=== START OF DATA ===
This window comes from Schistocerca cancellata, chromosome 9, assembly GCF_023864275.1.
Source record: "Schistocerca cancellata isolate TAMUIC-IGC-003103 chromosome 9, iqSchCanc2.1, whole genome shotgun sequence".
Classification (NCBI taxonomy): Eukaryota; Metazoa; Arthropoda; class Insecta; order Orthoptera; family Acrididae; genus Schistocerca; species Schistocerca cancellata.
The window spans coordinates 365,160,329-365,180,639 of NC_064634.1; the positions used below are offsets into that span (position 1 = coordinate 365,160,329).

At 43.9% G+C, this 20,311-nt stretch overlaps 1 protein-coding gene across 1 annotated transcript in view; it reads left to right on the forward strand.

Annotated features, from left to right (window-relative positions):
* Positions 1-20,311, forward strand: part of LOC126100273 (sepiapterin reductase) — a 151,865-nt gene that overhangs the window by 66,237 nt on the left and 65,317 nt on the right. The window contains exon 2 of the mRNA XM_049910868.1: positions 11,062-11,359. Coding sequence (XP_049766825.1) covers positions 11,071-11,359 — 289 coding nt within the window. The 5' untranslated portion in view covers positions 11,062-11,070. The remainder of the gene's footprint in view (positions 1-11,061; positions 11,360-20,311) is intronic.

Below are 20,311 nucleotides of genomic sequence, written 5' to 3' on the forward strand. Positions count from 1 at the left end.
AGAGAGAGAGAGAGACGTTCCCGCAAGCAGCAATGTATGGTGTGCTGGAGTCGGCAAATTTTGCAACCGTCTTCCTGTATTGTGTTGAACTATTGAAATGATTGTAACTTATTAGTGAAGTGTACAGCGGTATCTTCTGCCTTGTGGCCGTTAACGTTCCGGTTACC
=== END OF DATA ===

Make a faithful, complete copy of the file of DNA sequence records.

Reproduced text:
This window comes from Schistocerca cancellata, chromosome 9, assembly GCF_023864275.1.
Source record: "Schistocerca cancellata isolate TAMUIC-IGC-003103 chromosome 9, iqSchCanc2.1, whole genome shotgun sequence".
Classification (NCBI taxonomy): Eukaryota; Metazoa; Arthropoda; class Insecta; order Orthoptera; family Acrididae; genus Schistocerca; species Schistocerca cancellata.
The window spans coordinates 365,160,329-365,180,639 of NC_064634.1; the positions used below are offsets into that span (position 1 = coordinate 365,160,329).

At 43.9% G+C, this 20,311-nt stretch overlaps 1 protein-coding gene across 1 annotated transcript in view; it reads left to right on the forward strand.

Annotated features, from left to right (window-relative positions):
* Positions 1-20,311, forward strand: part of LOC126100273 (sepiapterin reductase) — a 151,865-nt gene that overhangs the window by 66,237 nt on the left and 65,317 nt on the right. The window contains exon 2 of the mRNA XM_049910868.1: positions 11,062-11,359. Coding sequence (XP_049766825.1) covers positions 11,071-11,359 — 289 coding nt within the window. The 5' untranslated portion in view covers positions 11,062-11,070. The remainder of the gene's footprint in view (positions 1-11,061; positions 11,360-20,311) is intronic.

Below are 20,311 nucleotides of genomic sequence, written 5' to 3' on the forward strand. Positions count from 1 at the left end.
AGAGAGAGAGAGAGACGTTCCCGCAAGCAGCAATGTATGGTGTGCTGGAGTCGGCAAATTTTGCAACCGTCTTCCTGTATTGTGTTGAACTATTGAAATGATTGTAACTTATTAGTGAAGTGTACAGCGGTATCTTCTGCCTTGTGGCCGTTAACGTTCCGGTTACC